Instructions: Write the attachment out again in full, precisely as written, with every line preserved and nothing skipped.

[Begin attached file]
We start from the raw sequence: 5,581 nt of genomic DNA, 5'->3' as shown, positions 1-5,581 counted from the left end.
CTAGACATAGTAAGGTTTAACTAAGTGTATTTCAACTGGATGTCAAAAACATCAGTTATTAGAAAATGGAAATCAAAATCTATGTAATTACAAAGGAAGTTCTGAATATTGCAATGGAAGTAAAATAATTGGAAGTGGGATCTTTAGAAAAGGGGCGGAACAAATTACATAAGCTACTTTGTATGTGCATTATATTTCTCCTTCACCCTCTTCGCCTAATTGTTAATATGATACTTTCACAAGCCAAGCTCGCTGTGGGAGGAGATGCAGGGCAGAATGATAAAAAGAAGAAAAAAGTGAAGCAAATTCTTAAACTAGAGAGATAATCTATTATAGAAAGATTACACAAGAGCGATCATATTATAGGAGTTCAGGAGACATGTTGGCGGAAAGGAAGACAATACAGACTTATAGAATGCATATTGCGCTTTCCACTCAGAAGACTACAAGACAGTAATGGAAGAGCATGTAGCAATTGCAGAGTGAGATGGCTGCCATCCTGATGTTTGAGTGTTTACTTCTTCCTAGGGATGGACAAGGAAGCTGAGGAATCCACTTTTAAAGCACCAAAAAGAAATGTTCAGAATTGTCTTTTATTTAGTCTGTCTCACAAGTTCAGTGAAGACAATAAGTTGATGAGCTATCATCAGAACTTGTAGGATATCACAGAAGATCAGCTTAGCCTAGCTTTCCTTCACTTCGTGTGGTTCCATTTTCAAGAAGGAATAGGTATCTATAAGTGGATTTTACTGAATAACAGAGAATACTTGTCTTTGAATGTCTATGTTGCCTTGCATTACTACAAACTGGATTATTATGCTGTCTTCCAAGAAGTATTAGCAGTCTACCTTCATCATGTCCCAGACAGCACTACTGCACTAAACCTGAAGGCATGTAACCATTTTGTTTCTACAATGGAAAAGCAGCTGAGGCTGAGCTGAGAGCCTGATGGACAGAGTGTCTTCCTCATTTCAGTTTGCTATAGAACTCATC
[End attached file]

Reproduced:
We start from the raw sequence: 5,581 nt of genomic DNA, 5'->3' as shown, positions 1-5,581 counted from the left end.
CTAGACATAGTAAGGTTTAACTAAGTGTATTTCAACTGGATGTCAAAAACATCAGTTATTAGAAAATGGAAATCAAAATCTATGTAATTACAAAGGAAGTTCTGAATATTGCAATGGAAGTAAAATAATTGGAAGTGGGATCTTTAGAAAAGGGGCGGAACAAATTACATAAGCTACTTTGTATGTGCATTATATTTCTCCTTCACCCTCTTCGCCTAATTGTTAATATGATACTTTCACAAGCCAAGCTCGCTGTGGGAGGAGATGCAGGGCAGAATGATAAAAAGAAGAAAAAAGTGAAGCAAATTCTTAAACTAGAGAGATAATCTATTATAGAAAGATTACACAAGAGCGATCATATTATAGGAGTTCAGGAGACATGTTGGCGGAAAGGAAGACAATACAGACTTATAGAATGCATATTGCGCTTTCCACTCAGAAGACTACAAGACAGTAATGGAAGAGCATGTAGCAATTGCAGAGTGAGATGGCTGCCATCCTGATGTTTGAGTGTTTACTTCTTCCTAGGGATGGACAAGGAAGCTGAGGAATCCACTTTTAAAGCACCAAAAAGAAATGTTCAGAATTGTCTTTTATTTAGTCTGTCTCACAAGTTCAGTGAAGACAATAAGTTGATGAGCTATCATCAGAACTTGTAGGATATCACAGAAGATCAGCTTAGCCTAGCTTTCCTTCACTTCGTGTGGTTCCATTTTCAAGAAGGAATAGGTATCTATAAGTGGATTTTACTGAATAACAGAGAATACTTGTCTTTGAATGTCTATGTTGCCTTGCATTACTACAAACTGGATTATTATGCTGTCTTCCAAGAAGTATTAGCAGTCTACCTTCATCATGTCCCAGACAGCACTACTGCACTAAACCTGAAGGCATGTAACCATTTTGTTTCTACAATGGAAAAGCAGCTGAGGCTGAGCTGAGAGCCTGATGGACAGAGTGTCTTCCTCATTTCAGTTTGCTATAGAACTCATC